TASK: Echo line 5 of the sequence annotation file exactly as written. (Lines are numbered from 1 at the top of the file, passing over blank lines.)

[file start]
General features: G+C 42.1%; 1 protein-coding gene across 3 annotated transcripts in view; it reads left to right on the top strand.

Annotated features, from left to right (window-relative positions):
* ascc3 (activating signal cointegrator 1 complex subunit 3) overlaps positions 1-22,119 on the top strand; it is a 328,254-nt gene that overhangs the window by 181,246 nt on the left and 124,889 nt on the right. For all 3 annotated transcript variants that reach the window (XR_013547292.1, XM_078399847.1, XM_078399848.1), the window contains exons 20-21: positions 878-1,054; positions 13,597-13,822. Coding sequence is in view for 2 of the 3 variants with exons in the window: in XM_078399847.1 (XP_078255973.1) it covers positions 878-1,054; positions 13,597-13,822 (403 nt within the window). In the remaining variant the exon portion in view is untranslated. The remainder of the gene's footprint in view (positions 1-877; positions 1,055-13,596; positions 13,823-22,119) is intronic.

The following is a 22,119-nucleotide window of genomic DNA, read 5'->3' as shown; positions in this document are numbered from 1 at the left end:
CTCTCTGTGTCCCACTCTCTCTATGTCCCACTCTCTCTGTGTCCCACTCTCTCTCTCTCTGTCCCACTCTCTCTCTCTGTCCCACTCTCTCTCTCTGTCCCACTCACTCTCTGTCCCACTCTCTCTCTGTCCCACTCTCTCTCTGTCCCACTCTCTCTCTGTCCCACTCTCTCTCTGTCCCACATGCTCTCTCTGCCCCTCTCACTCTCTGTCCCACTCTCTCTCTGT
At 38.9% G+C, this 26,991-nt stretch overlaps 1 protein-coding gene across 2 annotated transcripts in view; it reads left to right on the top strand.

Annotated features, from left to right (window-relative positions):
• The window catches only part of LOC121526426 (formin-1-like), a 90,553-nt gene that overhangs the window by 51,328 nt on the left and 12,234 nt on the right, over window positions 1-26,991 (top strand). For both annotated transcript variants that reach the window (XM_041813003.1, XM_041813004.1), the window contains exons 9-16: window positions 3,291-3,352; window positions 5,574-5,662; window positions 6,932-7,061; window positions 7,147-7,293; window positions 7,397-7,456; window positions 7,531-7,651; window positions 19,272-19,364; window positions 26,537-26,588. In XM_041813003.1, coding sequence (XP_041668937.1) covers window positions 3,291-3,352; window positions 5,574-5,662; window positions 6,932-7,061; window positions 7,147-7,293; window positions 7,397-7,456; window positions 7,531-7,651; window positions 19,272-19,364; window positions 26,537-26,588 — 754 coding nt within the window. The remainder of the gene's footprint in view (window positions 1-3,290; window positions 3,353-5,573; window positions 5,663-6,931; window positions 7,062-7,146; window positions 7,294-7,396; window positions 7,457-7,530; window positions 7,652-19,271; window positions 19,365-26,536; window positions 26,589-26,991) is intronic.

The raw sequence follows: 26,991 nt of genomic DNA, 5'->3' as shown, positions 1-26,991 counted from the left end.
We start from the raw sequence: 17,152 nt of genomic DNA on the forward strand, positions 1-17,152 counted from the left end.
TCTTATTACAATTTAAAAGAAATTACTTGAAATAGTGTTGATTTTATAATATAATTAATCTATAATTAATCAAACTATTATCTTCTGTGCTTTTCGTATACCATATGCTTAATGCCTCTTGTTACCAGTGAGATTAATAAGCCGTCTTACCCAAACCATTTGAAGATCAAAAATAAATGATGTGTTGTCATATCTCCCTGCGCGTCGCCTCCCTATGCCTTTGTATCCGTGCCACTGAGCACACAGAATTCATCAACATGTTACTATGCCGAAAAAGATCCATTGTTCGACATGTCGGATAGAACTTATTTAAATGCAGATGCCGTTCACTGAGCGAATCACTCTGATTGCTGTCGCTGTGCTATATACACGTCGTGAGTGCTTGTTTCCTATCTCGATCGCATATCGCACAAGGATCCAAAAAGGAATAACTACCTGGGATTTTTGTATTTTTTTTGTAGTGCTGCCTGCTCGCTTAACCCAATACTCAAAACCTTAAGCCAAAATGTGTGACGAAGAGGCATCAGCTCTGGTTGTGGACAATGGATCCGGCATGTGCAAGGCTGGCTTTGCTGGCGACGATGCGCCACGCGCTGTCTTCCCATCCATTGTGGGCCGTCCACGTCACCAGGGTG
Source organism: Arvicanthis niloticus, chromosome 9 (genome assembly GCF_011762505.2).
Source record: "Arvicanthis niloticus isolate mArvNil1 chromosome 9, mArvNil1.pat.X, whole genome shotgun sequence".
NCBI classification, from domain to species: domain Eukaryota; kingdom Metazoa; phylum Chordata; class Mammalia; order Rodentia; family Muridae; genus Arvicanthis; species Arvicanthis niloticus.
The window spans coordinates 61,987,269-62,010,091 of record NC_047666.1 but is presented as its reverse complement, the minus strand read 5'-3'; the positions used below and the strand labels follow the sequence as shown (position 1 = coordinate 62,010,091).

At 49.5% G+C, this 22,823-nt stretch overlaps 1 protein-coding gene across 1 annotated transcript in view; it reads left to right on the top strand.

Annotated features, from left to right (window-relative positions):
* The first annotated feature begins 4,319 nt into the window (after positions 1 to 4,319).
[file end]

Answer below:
CTCTCTGTGTCCCACTCTCTCTATGTCCCACTCTCTCTGTGTCCCACTCTCTCTCTCTCTGTCCCACTCTCTCTCTCTGTCCCACTCTCTCTCTCTGTCCCACTCACTCTCTGTCCCACTCTCTCTCTGTCCCACTCTCTCTCTGTCCCACTCTCTCTCTGTCCCACTCTCTCTCTGTCCCACATGCTCTCTCTGCCCCTCTCACTCTCTGTCCCACTCTCTCTCTGT